Excerpt from the selectional preferences for write-Arg0 according to SPRes, showing the synsets that generalize best the head words in Table 1. Weight lists the weight assigned to those synsets by Equation (1). Description includes the words and glosses in the synset.

Synset
Weight
Description
n#00002086 5.875 life_form organism being living_thing any living entity 
n#00001740 5.737 entity something anything having existence (living or nonliving
n#00009457 4.782 object physical_object a physical (tangible and visible) entity
n#00004123 4.351 person individual someone somebody mortal human soul a human being
Synset
Weight
Description
n#00002086 5.875 life_form organism being living_thing any living entity 
n#00001740 5.737 entity something anything having existence (living or nonliving
n#00009457 4.782 object physical_object a physical (tangible and visible) entity
n#00004123 4.351 person individual someone somebody mortal human soul a human being
Table 3 

Excerpt from the selectional preferences for write-Arg1 according to SPRes, showing the synsets that generalize best the head words in Table 1. Weight lists the weight assigned to those synsets by Equation (1). Description includes the words and glosses in the synset.

Synset
Weight
Description
n#00019671 7.956 communication something that is communicated between people or groups 
n#04949838 4.257 message content subject_matter substance what a communication that … 
n#00018916 3.848 relation an abstraction belonging to or characteristic of two entities 
n#00013018 3.574 abstraction a concept formed by extracting common features from examples 
Synset
Weight
Description
n#00019671 7.956 communication something that is communicated between people or groups 
n#04949838 4.257 message content subject_matter substance what a communication that … 
n#00018916 3.848 relation an abstraction belonging to or characteristic of two entities 
n#00013018 3.574 abstraction a concept formed by extracting common features from examples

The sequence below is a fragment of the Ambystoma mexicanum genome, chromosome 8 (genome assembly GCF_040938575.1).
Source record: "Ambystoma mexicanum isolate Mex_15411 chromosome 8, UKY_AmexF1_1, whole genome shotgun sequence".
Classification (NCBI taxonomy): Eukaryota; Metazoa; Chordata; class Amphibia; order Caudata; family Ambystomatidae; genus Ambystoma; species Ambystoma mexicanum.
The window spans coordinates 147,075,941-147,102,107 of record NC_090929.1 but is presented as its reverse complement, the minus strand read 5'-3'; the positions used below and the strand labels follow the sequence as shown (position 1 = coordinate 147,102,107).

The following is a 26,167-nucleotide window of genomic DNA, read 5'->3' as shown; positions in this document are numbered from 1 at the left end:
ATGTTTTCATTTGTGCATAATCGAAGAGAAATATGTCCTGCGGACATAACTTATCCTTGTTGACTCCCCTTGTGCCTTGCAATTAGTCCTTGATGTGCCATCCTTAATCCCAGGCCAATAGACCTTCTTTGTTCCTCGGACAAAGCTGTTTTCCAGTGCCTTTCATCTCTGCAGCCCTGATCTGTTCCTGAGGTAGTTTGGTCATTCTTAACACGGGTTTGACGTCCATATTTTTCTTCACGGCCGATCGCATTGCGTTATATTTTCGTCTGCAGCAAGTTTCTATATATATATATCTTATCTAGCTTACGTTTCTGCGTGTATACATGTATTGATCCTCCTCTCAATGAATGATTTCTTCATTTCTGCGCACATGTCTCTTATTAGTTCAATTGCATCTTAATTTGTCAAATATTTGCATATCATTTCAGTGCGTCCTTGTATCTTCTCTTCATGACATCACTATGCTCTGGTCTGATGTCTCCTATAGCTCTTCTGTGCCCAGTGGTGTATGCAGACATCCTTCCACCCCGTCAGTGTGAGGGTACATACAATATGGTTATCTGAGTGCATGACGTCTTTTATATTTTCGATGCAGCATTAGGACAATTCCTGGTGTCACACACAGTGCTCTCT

Resnik's method performs well among Wordnet-based methods, but we realized that it tends to overgeneralize. For instance, in Table 2, the concept for “entity” (one of the unique beginners of the WordNet hierarchy) has a high weight. This means that a head like “grant” would be assigned Arg0. In fact, any noun which is under concept n#00001740 (entity) but not under n#04949838 (message) would be assigned Arg0. This observation led us to speculate on an alternative method which would try to generalize as little as possible.

Our intuition is that general synsets can fit several selectional preferences at the same time. For instance, the <entity> class, as a superclass of most words, would be a correct generalization for the selectional preferences of all agent, patient, and instrument roles of a predicate like break. On the contrary, specific concepts are usually more useful for characterizing selectional preferences, as in the <tool> class for the instrument role of break. The priority of using specific synsets over more general ones is, thus, justified in the sense that they may better represent the most relevant semantic characteristics of the selectional preferences.

The alternative method (SPwn) is based on the depth of the concepts in the WordNet hierarchy and the frequency of the nouns. The use of the depth in hierarchies to model the specificity of concepts (the deeper the more specific) is not new (Rada et al. 1989; Sussna 1993; Agirre and Rigau 1996). Our method tries to be conservative with respect to generalization: When we check which SP is a better fit for a given target head, we always prefer the SP that contains the most specific generalization for the target head (the lowest synset which is a hypernym of the target word).